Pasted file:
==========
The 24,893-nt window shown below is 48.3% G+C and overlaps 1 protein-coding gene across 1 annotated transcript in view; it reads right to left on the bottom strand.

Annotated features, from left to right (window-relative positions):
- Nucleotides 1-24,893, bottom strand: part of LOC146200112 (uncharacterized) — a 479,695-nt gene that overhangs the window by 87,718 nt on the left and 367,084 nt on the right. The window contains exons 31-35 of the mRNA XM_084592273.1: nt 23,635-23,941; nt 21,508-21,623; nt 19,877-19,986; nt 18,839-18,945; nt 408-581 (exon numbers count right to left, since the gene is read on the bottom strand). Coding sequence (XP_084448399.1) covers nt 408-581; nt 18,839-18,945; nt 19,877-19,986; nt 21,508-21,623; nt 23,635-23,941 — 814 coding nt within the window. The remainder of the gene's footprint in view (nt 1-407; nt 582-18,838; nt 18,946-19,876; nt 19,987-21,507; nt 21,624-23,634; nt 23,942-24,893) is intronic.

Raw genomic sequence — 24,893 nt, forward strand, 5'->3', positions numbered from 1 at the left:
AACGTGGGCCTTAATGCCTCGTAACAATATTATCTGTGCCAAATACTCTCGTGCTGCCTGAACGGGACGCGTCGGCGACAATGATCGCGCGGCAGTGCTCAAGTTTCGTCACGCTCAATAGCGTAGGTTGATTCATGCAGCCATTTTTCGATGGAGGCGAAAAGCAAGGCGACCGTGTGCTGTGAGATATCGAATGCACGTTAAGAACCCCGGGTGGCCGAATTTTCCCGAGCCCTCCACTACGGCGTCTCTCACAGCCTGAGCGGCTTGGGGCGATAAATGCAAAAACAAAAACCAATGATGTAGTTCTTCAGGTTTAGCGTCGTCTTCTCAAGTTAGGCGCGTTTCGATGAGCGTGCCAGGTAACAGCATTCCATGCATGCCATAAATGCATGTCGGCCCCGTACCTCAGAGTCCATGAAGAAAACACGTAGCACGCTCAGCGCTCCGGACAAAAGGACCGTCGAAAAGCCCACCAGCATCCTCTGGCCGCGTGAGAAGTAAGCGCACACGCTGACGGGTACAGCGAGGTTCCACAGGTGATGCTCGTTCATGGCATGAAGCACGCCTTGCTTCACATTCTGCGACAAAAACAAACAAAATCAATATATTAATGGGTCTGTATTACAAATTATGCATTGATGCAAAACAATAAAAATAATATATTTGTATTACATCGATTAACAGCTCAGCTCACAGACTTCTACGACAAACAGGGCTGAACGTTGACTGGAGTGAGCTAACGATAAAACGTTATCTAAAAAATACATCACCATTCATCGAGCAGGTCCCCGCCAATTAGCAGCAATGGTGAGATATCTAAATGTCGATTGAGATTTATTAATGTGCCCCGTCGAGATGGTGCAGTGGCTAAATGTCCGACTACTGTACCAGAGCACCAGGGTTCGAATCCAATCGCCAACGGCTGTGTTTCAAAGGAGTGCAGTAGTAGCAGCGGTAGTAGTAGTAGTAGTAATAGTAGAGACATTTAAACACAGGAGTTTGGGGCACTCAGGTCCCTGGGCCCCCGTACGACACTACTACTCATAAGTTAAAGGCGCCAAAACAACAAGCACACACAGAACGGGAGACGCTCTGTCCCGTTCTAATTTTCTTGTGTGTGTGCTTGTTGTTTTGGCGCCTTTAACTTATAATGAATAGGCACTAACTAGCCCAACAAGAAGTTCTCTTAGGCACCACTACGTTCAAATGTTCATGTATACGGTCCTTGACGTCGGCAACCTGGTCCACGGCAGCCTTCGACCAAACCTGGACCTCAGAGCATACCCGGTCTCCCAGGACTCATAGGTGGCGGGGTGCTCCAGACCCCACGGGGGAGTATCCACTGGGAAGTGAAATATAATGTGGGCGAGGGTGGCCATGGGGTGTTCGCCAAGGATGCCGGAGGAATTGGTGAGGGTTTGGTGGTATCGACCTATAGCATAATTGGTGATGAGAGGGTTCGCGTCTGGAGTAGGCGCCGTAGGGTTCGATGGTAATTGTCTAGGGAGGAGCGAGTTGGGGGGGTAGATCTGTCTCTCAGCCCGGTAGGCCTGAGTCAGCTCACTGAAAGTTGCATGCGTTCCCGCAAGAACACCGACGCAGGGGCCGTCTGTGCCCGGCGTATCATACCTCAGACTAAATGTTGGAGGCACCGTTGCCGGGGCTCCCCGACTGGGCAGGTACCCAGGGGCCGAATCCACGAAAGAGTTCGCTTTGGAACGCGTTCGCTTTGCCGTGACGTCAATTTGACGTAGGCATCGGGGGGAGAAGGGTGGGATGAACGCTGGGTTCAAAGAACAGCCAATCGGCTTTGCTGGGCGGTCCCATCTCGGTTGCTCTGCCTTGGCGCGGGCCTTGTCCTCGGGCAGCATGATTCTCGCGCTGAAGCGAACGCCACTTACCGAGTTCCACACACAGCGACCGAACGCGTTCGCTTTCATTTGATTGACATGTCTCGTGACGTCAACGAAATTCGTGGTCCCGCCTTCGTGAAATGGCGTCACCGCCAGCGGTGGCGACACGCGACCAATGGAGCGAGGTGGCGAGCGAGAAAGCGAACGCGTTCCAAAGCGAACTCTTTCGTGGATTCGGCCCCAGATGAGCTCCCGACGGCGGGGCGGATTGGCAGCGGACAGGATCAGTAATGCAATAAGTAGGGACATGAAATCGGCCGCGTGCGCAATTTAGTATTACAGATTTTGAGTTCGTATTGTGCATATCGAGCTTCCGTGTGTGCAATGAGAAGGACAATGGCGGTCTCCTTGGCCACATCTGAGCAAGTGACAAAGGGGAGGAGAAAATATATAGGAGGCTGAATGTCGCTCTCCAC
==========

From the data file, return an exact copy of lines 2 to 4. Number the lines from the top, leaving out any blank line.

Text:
Annotated features, from left to right (window-relative positions):
- Nucleotides 1-24,893, bottom strand: part of LOC146200112 (uncharacterized) — a 479,695-nt gene that overhangs the window by 87,718 nt on the left and 367,084 nt on the right. The window contains exons 31-35 of the mRNA XM_084592273.1: nt 23,635-23,941; nt 21,508-21,623; nt 19,877-19,986; nt 18,839-18,945; nt 408-581 (exon numbers count right to left, since the gene is read on the bottom strand). Coding sequence (XP_084448399.1) covers nt 408-581; nt 18,839-18,945; nt 19,877-19,986; nt 21,508-21,623; nt 23,635-23,941 — 814 coding nt within the window. The remainder of the gene's footprint in view (nt 1-407; nt 582-18,838; nt 18,946-19,876; nt 19,987-21,507; nt 21,624-23,634; nt 23,942-24,893) is intronic.

Raw genomic sequence — 24,893 nt, forward strand, 5'->3', positions numbered from 1 at the left: